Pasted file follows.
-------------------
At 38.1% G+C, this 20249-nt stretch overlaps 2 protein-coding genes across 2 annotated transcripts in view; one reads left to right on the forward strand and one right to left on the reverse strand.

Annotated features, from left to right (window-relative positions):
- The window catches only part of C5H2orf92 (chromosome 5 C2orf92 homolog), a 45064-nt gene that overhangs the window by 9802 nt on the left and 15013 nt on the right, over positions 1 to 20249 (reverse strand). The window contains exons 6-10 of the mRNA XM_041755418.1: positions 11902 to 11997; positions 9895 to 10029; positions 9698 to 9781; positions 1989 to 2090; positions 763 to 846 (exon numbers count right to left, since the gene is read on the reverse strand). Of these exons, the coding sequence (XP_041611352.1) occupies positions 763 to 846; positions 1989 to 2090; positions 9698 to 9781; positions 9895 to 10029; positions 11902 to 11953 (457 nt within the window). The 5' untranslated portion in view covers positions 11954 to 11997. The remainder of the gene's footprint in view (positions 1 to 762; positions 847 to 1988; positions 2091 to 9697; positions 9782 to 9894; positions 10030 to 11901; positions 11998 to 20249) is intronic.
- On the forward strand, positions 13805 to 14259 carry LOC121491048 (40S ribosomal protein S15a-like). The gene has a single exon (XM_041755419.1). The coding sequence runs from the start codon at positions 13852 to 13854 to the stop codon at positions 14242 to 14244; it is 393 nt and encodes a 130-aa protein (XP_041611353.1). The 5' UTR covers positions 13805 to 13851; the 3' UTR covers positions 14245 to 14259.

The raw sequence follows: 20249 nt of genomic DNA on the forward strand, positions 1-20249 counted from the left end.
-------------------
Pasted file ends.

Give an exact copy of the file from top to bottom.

At 38.1% G+C, this 20249-nt stretch overlaps 2 protein-coding genes across 2 annotated transcripts in view; one reads left to right on the forward strand and one right to left on the reverse strand.

Annotated features, from left to right (window-relative positions):
- The window catches only part of C5H2orf92 (chromosome 5 C2orf92 homolog), a 45064-nt gene that overhangs the window by 9802 nt on the left and 15013 nt on the right, over positions 1 to 20249 (reverse strand). The window contains exons 6-10 of the mRNA XM_041755418.1: positions 11902 to 11997; positions 9895 to 10029; positions 9698 to 9781; positions 1989 to 2090; positions 763 to 846 (exon numbers count right to left, since the gene is read on the reverse strand). Of these exons, the coding sequence (XP_041611352.1) occupies positions 763 to 846; positions 1989 to 2090; positions 9698 to 9781; positions 9895 to 10029; positions 11902 to 11953 (457 nt within the window). The 5' untranslated portion in view covers positions 11954 to 11997. The remainder of the gene's footprint in view (positions 1 to 762; positions 847 to 1988; positions 2091 to 9697; positions 9782 to 9894; positions 10030 to 11901; positions 11998 to 20249) is intronic.
- On the forward strand, positions 13805 to 14259 carry LOC121491048 (40S ribosomal protein S15a-like). The gene has a single exon (XM_041755419.1). The coding sequence runs from the start codon at positions 13852 to 13854 to the stop codon at positions 14242 to 14244; it is 393 nt and encodes a 130-aa protein (XP_041611353.1). The 5' UTR covers positions 13805 to 13851; the 3' UTR covers positions 14245 to 14259.

The raw sequence follows: 20249 nt of genomic DNA on the forward strand, positions 1-20249 counted from the left end.